Thomas Rodhouse

Courtesy Appointment, National Park Service

Office: 541-312-6425

Graduate & Research Center

Graduate & Research Center 214

650 SW Columbia Street

650 SW Columbia Street
Bend, OR 97702
Ph.D. in Natural Resources, University of Idaho
M.S. in Biogeography, Oregon State University
B.S. in Wildlife Science, Oregon State University
B.S. in Anthropology, Lewis and Clark College
Statistics Graduate Coursework Certificate, University of Idaho
Curriculum Vitae: 

Profile Field Tabs

Research/Career Interests: 

Selected Recent Publications (see Google Scholar for complete list here):

Rodhouse, T.J., S. Rose, T. Hawkins, R.M. Rodriguez. In press. Audible bats present opportunities for citizen scientists. Conservation Science and Practice.

Rodhouse, T.J., K.M. Irvine, and L. Bowersock. 2020. Post-fire response of native and non-native grasses in a repeatedly burned low-elevation sagebrush steppe protected area provides insights about resilience and invasion resistance. Frontiers in Ecology and Evolution 8:584726. 

Reichert, B., M. Bayless, T. Cheng, J. Coleman, … T.J. Rodhouse, … and others. 2021. NABat: a top-down, bottom-up solution to collaborative continental-scale monitoring. Ambio 50:901-913.

Wright, W.J., K.M. Irvine, T.J. Rodhouse, A.R. Litt. In press. Spatial Gaussian processes improve multi-species occupancy models when range boundaries are uncertain and non-overlapping. Ecology and Evolution.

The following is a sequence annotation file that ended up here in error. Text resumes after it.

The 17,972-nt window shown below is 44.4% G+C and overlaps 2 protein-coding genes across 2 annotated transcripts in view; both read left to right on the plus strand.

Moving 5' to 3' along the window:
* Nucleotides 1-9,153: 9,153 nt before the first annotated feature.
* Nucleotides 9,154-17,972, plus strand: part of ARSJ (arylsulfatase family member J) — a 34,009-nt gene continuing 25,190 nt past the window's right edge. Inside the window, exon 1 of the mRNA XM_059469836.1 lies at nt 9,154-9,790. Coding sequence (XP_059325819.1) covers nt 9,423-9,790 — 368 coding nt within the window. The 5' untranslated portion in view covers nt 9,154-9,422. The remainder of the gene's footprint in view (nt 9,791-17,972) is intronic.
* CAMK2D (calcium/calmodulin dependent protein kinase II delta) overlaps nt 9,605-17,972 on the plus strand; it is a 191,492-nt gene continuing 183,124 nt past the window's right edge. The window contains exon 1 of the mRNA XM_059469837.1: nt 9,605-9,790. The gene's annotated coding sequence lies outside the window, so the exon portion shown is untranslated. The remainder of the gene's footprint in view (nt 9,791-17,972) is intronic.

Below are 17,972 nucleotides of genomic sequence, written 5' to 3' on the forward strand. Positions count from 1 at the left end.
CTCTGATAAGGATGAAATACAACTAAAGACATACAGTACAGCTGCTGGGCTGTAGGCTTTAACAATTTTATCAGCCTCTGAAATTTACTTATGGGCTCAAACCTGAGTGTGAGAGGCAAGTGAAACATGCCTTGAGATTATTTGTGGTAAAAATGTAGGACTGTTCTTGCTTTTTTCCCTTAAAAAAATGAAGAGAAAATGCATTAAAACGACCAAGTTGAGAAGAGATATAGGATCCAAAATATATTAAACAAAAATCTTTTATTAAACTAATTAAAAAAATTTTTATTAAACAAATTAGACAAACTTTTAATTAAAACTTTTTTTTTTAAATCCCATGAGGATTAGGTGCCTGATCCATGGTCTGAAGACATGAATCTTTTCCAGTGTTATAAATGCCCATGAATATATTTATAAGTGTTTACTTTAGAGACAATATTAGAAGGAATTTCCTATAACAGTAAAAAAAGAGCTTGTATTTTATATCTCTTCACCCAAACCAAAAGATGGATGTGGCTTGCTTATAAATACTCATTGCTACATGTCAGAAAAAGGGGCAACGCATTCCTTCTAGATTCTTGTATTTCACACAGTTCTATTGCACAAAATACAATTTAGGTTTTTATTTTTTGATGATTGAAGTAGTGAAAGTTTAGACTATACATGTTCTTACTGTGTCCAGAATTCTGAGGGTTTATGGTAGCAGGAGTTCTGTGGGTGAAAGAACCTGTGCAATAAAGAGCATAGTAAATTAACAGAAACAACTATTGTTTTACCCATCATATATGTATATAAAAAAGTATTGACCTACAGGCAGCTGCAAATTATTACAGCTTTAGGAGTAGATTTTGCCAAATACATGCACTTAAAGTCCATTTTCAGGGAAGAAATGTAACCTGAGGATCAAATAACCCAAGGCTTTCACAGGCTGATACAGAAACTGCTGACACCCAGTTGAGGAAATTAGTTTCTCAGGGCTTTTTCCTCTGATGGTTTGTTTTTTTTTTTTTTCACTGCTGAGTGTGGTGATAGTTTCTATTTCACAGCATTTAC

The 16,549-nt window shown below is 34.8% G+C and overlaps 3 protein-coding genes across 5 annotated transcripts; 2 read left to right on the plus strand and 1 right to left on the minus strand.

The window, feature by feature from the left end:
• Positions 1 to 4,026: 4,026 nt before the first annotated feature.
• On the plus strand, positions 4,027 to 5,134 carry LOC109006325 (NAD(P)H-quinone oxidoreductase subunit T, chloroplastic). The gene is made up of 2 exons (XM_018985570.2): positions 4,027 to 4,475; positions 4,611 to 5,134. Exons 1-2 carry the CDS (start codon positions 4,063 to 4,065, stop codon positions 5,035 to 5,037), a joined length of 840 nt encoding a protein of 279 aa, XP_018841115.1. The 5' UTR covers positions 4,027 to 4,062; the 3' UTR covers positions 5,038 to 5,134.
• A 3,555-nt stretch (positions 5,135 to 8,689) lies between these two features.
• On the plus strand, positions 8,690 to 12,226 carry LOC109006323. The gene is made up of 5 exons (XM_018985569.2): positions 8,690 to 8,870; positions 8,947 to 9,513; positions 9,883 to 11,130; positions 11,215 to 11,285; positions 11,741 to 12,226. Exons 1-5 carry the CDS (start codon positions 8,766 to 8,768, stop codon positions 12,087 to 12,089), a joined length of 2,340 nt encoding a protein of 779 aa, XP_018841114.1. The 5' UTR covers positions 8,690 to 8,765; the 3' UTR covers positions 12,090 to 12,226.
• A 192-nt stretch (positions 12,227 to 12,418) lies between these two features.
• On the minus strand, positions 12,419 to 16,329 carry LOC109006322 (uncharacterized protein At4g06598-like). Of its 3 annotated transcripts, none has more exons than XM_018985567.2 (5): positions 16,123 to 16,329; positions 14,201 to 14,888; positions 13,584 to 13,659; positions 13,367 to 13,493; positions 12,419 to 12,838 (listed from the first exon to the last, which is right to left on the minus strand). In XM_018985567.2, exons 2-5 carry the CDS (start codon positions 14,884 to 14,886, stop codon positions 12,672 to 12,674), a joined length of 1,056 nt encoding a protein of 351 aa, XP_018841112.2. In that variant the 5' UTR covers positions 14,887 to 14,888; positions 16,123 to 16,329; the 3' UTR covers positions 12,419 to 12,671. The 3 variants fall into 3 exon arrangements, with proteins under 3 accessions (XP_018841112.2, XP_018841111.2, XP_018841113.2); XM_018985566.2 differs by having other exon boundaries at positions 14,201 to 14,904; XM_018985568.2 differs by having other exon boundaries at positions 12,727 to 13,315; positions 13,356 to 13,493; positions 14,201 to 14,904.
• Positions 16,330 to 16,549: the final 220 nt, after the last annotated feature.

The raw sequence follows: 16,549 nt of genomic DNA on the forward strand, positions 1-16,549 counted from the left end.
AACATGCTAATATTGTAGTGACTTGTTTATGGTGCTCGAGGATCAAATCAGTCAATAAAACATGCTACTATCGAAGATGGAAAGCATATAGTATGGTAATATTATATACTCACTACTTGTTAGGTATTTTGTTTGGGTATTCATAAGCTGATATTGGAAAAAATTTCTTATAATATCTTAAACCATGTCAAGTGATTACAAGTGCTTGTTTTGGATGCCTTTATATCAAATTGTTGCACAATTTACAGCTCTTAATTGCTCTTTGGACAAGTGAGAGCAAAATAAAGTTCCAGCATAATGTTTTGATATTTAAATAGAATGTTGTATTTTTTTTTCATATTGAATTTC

Banner, K.M., K.M., Irvine, T.J. Rodhouse. 2020. The use of Bayesian priors in ecology: the good, the bad, and the not great. Methods in Ecology and Evolution: 882-889.

Nicolli, M., TJ. Rodhouse, D.S. Stucki, M Shinderman. 2020. Rapid invasion by the annual grass Ventenata dubia into protected-area low-elevation sagebrush steppe. Western North American Naturalist 80:243-252.


Tom is an ecologist with the National Park Service Upper Columbia Basin Network Inventory and Monitoring Program and holds a courtesy faculty appointment in OSU’s Animal and Rangeland Sciences Department. Tom directs ecological monitoring and supporting research projects in national parks across the western U.S. Tom approaches questions from a biogeographical perspective, with particular interest in the processes of range dynamics – contraction and biological invasion – and uses predictive models to bridge the gap between monitoring and management. Tom is a leader in the effort to develop coordinated bat monitoring across North America, studies American pikas in the context of climate change across national parks, and is also studying long-term dynamics of sagebrush steppe vegetation, rare plants, and invasive weeds in the context of climate, fire, and park management. Tom advises OSU graduate students on applied ecological studies of parks and protected areas. He received a Ph.D. in natural resources from the University of Idaho, an M.S. in biogeography from Oregon State University, and B.S. degrees in wildlife science from Oregon State University and anthropology from Lewis and Clark College.